CSA Report: Top Nine Cloud Security Threats in 2013

Cloud Security Alliance (CSA), a non-profit industry organization that promotes the protection techniques in the cloud, has recently updated its list of the top threats of cloud in the report entitled “The Notorious Nine Cloud Computing Top Threats in 2013”.

CSA indicates that the report reflects the consensus of the experts on the most significant threats to security in the cloud and focuses on the threats arising from the sharing of common resources. The report is intended to help users of the cloud and cloud services providers to implement the best strategies to reduce risk.

Data Theft

Theft of confidential corporate information is always a risk to any IT infrastructure, but CSA indicates the cloud model offers new, major highways attacks. If the base of the cloud data from multiple leases is not thought out properly, a flaw in the application of one client can open attackers’ access to data not only of the client, but all other cloud users.

Loss of Data

The data stored in the cloud, can be stolen by hackers or lost for other reasons, says CSA. Data can suffer a fire or natural disaster or data can be accidentally deleted if a provider of cloud services does not introduce proper backup measures. On the other hand, the customer, which encrypts the data before upload them to the cloud, suddenly lost the encryption key, adds CSA.

Service Traffic Hijacking

In a cloud environment attacker could use the stolen login information to intercept, forge or give distorted information to redirect users to malicious sites, says CSA. Organizations should prohibit distribution of their login information for all services. CSA recommends a robust, two-factor authentication to reduce the risk.

Insecure Interfaces and API

Organization is subjected to a variety of threats if they use weak interface software or API to manage and interact with cloud services. These interfaces must be well designed and secured to include authentication, access control and encryption.

CSA adds that organization and third-party contractors often use cloud interfaces to provide additional services, making them more complex and increases the risk, as it may require that the customer told their registration data to such contractor to facilitate the provision of services.

Denial of Service

The cloud can be made attacks such as denial of service that cause an overload of infrastructure, making use a huge amount of system resources and not allowing customers to use the service. Media attention often involve distributed, or DDoS-attacks, but there are other types of DoS-attacks, which can block the cloud usage.

For example, attackers can launch DoS-attacks on asymmetric application layer by exploiting vulnerabilities in the Web-servers, databases, or other cloud resources to fill up the application with a very small payload.

Malicious Insiders

CSA warns without proper level of security on IaaS, PaaS or SaaS, an insider who has improper intentions (e.g., system administrator) may gain access to confidential information that it is not intended for him.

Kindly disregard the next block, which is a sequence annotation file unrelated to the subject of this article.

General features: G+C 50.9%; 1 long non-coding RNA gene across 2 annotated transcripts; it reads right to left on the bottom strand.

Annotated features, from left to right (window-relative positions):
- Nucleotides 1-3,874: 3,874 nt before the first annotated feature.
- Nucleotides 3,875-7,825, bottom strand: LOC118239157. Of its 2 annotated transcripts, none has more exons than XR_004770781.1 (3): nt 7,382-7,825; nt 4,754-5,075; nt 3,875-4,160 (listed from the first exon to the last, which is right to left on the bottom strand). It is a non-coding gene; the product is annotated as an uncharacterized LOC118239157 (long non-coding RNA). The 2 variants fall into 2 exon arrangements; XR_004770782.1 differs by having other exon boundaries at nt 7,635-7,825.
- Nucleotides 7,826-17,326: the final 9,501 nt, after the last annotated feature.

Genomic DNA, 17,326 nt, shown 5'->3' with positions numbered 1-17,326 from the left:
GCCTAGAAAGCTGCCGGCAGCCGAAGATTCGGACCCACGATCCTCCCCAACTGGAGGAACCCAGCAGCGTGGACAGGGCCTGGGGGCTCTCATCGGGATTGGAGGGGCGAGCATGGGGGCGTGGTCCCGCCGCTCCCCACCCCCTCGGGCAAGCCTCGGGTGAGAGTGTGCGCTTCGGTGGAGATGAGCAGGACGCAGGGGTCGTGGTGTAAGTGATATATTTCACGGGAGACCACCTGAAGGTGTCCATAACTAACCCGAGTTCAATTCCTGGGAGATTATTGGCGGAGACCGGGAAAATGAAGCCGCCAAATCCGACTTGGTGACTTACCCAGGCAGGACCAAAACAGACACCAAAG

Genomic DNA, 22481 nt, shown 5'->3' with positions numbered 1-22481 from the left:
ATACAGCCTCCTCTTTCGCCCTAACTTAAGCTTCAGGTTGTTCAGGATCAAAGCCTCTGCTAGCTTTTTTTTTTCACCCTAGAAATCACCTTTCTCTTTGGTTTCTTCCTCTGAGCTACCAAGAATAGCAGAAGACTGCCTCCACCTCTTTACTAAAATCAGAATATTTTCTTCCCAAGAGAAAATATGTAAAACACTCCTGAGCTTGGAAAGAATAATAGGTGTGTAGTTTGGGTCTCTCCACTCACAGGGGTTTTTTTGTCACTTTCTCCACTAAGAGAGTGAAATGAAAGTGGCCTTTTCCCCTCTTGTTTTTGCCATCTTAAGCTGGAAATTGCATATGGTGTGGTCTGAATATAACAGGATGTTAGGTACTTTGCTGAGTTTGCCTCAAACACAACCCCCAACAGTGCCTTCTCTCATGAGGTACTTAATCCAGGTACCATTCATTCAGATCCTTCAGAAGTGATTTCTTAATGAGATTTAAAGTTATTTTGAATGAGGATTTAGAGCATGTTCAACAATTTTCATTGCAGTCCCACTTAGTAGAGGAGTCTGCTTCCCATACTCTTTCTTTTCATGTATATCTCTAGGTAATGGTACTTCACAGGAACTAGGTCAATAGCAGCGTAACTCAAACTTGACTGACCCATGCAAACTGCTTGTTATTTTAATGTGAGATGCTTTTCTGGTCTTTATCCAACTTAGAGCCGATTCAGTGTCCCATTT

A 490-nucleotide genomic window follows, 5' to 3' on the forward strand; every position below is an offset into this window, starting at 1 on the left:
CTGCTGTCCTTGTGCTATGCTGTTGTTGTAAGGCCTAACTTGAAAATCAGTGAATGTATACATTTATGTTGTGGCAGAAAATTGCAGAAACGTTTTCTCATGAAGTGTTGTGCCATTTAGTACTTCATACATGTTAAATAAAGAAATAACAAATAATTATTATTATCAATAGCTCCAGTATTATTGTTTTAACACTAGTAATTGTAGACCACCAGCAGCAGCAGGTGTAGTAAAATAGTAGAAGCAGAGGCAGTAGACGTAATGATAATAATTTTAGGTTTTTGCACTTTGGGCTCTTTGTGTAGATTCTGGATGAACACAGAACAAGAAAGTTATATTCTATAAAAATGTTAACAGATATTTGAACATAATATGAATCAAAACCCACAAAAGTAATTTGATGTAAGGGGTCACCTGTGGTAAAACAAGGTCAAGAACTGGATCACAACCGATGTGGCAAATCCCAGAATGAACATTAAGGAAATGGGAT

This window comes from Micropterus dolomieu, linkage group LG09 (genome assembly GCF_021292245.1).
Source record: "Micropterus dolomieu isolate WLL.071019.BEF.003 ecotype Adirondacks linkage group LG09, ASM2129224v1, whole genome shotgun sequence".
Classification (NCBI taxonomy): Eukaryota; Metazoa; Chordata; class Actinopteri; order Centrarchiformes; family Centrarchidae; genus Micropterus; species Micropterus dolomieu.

Malicious insiders are certified to do greater and bigger damage than any other attacks. According to CSA, even if encryption is implemented, if the keys are not kept with the customer and are only available at data-usage time, the system is still vulnerable to malicious insider attack.

Use of Cloud Resources by Hackers

Cloud computing enable organizations of all sizes to use massive computing power, but one might want to do it with the wrong intentions, warns CSA. For example, a hacker can use a set of cloud servers power to crack the encryption key in a matter of minutes.

Cloud service providers need to consider how they will keep track of the people who use the power of the cloud infrastructure and prevent such abuses.

Lack of Foresight

In pursuit of cost savings and other benefits of the cloud, some organizations rush to use cloud services, not realizing the consequences of this step. Organizations should conduct a comprehensive, thorough review of its internal systems and potential cloud providers to fully understand all the risks to which they may expose in future before moving to a new model.

They must ensure that the development team is familiar with the cloud and its associated technology. They also need to train the group in an appropriate manner.

Adjacent Vulnerability

Whether it’s the underlying components that make up this infrastructure (e.g. CPU caches, GPUs, etc.) that were not designed to offer strong isolation properties for a multi-tenant architecture (IaaS), re-deployable platforms (PaaS), or multi-customer applications (SaaS), the threat of shared vulnerabilities exists in all delivery models, according to the report.

For example, the hypervisor or element of a common platform simply will expose the whole cloud platform if that holds the whole infrastructure stiff and firm goes compromised. CSA recommends measure that includes in-depth security measures for application, network, compute, storage, and monitoring and user security enforcement.

One comment

  1. Good key management will need to be present in any type of cloud encryption utility. Users lose their keys and passwords – it’s just a fact of life. Will need a good key management policy and software tools to prevent perma-crypt.

    On the other hand, perma-crypt may not be such a bad thing. Revoke the keys and you no longer have to trust your cloud provider to delete data.

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